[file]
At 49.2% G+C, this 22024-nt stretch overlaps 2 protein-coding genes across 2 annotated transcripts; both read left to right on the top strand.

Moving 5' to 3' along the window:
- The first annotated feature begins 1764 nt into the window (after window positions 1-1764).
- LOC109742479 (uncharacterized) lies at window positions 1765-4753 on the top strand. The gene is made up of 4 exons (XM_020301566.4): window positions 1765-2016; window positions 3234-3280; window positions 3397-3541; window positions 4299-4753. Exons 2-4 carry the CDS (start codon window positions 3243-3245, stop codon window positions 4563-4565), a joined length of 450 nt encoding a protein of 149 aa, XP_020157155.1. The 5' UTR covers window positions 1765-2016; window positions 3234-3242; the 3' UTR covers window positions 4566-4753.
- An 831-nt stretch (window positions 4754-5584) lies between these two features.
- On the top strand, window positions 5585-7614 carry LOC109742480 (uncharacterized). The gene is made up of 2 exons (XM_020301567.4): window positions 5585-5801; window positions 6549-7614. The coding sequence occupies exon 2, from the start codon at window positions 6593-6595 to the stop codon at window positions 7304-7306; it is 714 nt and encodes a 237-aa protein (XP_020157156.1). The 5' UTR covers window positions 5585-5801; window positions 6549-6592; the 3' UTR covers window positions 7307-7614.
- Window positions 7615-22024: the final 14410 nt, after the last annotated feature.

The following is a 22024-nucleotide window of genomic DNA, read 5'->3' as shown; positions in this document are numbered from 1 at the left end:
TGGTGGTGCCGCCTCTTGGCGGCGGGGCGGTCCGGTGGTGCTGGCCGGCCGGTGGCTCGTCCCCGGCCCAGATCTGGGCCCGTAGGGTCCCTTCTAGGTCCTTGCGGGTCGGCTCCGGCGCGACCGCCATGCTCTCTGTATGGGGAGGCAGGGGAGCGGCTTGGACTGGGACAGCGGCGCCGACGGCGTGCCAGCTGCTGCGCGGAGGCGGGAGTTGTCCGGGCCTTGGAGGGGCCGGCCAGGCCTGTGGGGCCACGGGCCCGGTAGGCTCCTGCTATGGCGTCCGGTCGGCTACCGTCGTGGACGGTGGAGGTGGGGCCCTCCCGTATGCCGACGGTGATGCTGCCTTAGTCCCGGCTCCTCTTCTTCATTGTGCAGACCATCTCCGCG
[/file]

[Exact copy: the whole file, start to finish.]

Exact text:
At 49.2% G+C, this 22024-nt stretch overlaps 2 protein-coding genes across 2 annotated transcripts; both read left to right on the top strand.

Moving 5' to 3' along the window:
- The first annotated feature begins 1764 nt into the window (after window positions 1-1764).
- LOC109742479 (uncharacterized) lies at window positions 1765-4753 on the top strand. The gene is made up of 4 exons (XM_020301566.4): window positions 1765-2016; window positions 3234-3280; window positions 3397-3541; window positions 4299-4753. Exons 2-4 carry the CDS (start codon window positions 3243-3245, stop codon window positions 4563-4565), a joined length of 450 nt encoding a protein of 149 aa, XP_020157155.1. The 5' UTR covers window positions 1765-2016; window positions 3234-3242; the 3' UTR covers window positions 4566-4753.
- An 831-nt stretch (window positions 4754-5584) lies between these two features.
- On the top strand, window positions 5585-7614 carry LOC109742480 (uncharacterized). The gene is made up of 2 exons (XM_020301567.4): window positions 5585-5801; window positions 6549-7614. The coding sequence occupies exon 2, from the start codon at window positions 6593-6595 to the stop codon at window positions 7304-7306; it is 714 nt and encodes a 237-aa protein (XP_020157156.1). The 5' UTR covers window positions 5585-5801; window positions 6549-6592; the 3' UTR covers window positions 7307-7614.
- Window positions 7615-22024: the final 14410 nt, after the last annotated feature.

The following is a 22024-nucleotide window of genomic DNA, read 5'->3' as shown; positions in this document are numbered from 1 at the left end:
TGGTGGTGCCGCCTCTTGGCGGCGGGGCGGTCCGGTGGTGCTGGCCGGCCGGTGGCTCGTCCCCGGCCCAGATCTGGGCCCGTAGGGTCCCTTCTAGGTCCTTGCGGGTCGGCTCCGGCGCGACCGCCATGCTCTCTGTATGGGGAGGCAGGGGAGCGGCTTGGACTGGGACAGCGGCGCCGACGGCGTGCCAGCTGCTGCGCGGAGGCGGGAGTTGTCCGGGCCTTGGAGGGGCCGGCCAGGCCTGTGGGGCCACGGGCCCGGTAGGCTCCTGCTATGGCGTCCGGTCGGCTACCGTCGTGGACGGTGGAGGTGGGGCCCTCCCGTATGCCGACGGTGATGCTGCCTTAGTCCCGGCTCCTCTTCTTCATTGTGCAGACCATCTCCGCG